I still look fatter than I am in it but who cares, you’re meant to move in a dress like this and the movement will flatter your body shape.

I’m really glad with the pocket (keeping earplugs and cortisone pills handy) and my alterations. It wears so pleasant!
The fabric is very cool too. I wonder if this is actually linen… it doesn’t wrinkle much. Was I a gullible costumer?

Dress = a tube + shirring + shoulderstraps

I’m sewing a simple dress to wear under this knitted “overgooier”, pinafore:

This knitted tunic is quite heavy, even though it’s spun in the airiest of spinning techniques: Long Draw. It’s also warm.
It’s fitting in the back, follwoing that lower back curve I like to show off. So it needs a dress under it that is fitted there too.

The idea was to take a tube of 100cm in circumference, seeing as my hips and my bust both like this measurement in a dress, it’s me + some wearing ease.
Add shaping by way of shirring which is sewing elastic thread onto the fabric. A kind of mock smocking. This bypasses the need for a zipper which is good because the fabric is very light: cotton batiste. Light fabric = French seams and a fine rolled hem.
Cut holes for head and arms and treat them well. Voilá!

Dress from a tube shaped with shirring
(arm holes still need to be treated)

Sewing with elastic thread is easy! Just wind it onto the bobbin and loosen the tension a bit.
I used this tutorial amongst others:
http://www.makeit-loveit.com/2011/11/sewing-tip-shirringsmocking-with-elastic-thread.html

Beautiful fine hem (that’s the tip of my embroidery scissors, for measurement) and French Seam:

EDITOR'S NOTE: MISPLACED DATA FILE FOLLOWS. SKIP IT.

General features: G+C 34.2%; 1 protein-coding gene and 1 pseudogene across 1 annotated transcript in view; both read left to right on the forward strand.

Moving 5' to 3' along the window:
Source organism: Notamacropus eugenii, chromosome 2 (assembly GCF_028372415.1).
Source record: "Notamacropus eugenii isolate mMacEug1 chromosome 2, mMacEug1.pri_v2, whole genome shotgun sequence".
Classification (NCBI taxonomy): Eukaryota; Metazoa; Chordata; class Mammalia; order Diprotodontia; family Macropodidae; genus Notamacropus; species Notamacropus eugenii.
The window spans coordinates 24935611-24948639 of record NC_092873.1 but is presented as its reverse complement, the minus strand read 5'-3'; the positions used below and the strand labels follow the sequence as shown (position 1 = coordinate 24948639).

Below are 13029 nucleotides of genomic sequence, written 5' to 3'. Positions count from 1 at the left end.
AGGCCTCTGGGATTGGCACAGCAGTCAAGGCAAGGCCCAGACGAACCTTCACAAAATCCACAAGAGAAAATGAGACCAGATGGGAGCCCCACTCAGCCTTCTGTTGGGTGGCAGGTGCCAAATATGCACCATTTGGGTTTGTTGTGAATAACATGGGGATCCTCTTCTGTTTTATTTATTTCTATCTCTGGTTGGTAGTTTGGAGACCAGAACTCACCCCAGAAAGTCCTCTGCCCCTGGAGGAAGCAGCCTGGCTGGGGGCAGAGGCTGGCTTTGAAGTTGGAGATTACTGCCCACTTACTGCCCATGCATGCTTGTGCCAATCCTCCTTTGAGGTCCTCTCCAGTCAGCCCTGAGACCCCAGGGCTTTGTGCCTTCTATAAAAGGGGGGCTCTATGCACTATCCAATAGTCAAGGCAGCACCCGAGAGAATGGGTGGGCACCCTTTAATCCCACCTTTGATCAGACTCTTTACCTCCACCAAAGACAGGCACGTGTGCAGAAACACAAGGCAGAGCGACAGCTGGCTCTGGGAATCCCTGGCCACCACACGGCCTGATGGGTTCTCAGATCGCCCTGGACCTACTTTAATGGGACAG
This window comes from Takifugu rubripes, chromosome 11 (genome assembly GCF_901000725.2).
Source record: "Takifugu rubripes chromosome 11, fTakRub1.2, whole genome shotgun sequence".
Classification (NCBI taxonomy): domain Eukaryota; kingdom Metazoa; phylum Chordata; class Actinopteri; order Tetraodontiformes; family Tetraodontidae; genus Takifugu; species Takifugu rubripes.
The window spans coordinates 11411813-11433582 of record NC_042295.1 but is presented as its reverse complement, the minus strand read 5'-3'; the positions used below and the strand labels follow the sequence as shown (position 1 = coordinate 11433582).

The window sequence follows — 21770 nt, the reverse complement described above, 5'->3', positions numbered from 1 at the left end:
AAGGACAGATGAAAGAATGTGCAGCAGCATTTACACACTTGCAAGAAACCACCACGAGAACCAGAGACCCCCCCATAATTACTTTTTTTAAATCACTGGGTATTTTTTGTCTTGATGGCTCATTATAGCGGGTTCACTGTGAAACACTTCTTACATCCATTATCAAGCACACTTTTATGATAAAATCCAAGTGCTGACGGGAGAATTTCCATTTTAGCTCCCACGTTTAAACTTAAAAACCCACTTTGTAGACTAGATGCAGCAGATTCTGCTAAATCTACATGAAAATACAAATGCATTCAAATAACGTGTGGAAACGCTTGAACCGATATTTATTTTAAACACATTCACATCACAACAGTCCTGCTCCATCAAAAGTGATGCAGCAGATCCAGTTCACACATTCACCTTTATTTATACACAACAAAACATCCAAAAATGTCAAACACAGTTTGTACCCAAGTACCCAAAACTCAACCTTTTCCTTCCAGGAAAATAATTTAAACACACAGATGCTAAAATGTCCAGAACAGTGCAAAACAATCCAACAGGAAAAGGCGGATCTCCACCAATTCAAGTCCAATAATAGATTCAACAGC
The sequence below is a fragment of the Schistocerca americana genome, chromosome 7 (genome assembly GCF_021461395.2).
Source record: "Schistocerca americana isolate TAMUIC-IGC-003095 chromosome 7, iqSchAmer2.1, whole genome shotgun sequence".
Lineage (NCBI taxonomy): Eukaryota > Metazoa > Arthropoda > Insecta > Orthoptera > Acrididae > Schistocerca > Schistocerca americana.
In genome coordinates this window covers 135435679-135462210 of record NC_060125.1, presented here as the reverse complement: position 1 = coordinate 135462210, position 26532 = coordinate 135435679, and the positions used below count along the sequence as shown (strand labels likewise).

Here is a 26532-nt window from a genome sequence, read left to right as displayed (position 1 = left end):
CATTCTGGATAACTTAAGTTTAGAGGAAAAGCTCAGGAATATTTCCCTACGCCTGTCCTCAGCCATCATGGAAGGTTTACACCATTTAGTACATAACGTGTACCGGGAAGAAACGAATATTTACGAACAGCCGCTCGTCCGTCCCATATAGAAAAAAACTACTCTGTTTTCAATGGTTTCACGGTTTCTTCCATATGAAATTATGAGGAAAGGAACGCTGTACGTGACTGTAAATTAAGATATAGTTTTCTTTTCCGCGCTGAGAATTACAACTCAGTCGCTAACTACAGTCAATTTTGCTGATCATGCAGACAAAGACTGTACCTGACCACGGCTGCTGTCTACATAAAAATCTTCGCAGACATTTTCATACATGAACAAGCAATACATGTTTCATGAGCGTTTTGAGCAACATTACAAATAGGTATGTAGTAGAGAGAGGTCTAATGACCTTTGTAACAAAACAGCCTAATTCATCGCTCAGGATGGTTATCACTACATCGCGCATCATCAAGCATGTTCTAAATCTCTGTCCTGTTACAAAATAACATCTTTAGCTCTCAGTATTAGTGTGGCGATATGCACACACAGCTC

Dress from a tube shaped with shirring

I bound the neck hole with satin biais band, which follows curves and is soft enough for next to skin wear (opposite to cotton biais band):
Dress from a tube shaped with shirring

But I’m having a little trouble: the neckline stands up. Somehow the biais band has not enough width on the outer curve to lay flat. And the fabric is too light to stretch it.
It’s a common problem.

BIAS BAND? BIAIS BAND? OR BAIS BAND?
Certainly not “bais band” because that would be a group of musicians from one of the four cities in the word called Bais or a troupe singing in Bai, the Tibeto-Burman language spoken in the Dali region of Yunnan.

Still, “bais band” is a common spelling mistake over here. It’s comes from the same faulty logic that makes people call their son Brian but make them write their name as “brain”…

“Bias band” and “Biais band” mean the same thing: something going diagonally across the grain of fabric. Bias band is English, Biais band is French.
Since in my country we have the French pronounciation for the stuff, “Bee-yay”, I’m going with writing “biais band”.
Actually, I don’t know how English folk pronounce their band, do you say “bias”= “Bye-ess” or “Bee-yay”? I shall have a listen on the next round of the British Sewing Bee.

Back to my dress. I used the biais band as a facing, following these tutorials:
http://sewoverit.co.uk/ultimate-shift-dress-binding-armholes-with-bias-binding/
http://grainlinestudio.com/2012/02/15/sewing-tutorial-getting-flat-bias-necklines/
http://whoeverhasthemostfabric.blogspot.nl/2012/06/how-to-use-bias-binding-to-face-armhole.html

conclusions:
– biais band is excellent for sheer fabrics
– a neckline needs stabilizing and hem treatment, biais band is good for both.
– it automatically involves staystitching which is a good thing
– some advice to clip the band before you turn it under.

Why my band stands up I have not figured out yet. It may be too wide for that curve.
Cutting it into half would solve that problem. For now I just clipped it in a bit at the worst places and will just wear this dress and avoid any Sewing Police that comes in sight 😉

I made a study dress first, btw, and it did not have its bands turn hooray. Well, not much now that I look at it closely:
Dress from a tube shaped with shirring
(the neck line still needs finishing)

It’s really nice to be able to take a piece of cloth, sew it into a tube and make a dress from it!
It feels like sewing is not a big thing and is very logical. I like that.
A next dress I’ll use facings again, I like those too. I found some excellent video tutorials how to attach facings to the top halves, with square necklines: FashionSewingBlogTV.

This cloth is batik and had a nice looking edge. I chose to wear it at the front. (yay for french seams!)
Dress from a tube shaped with shirring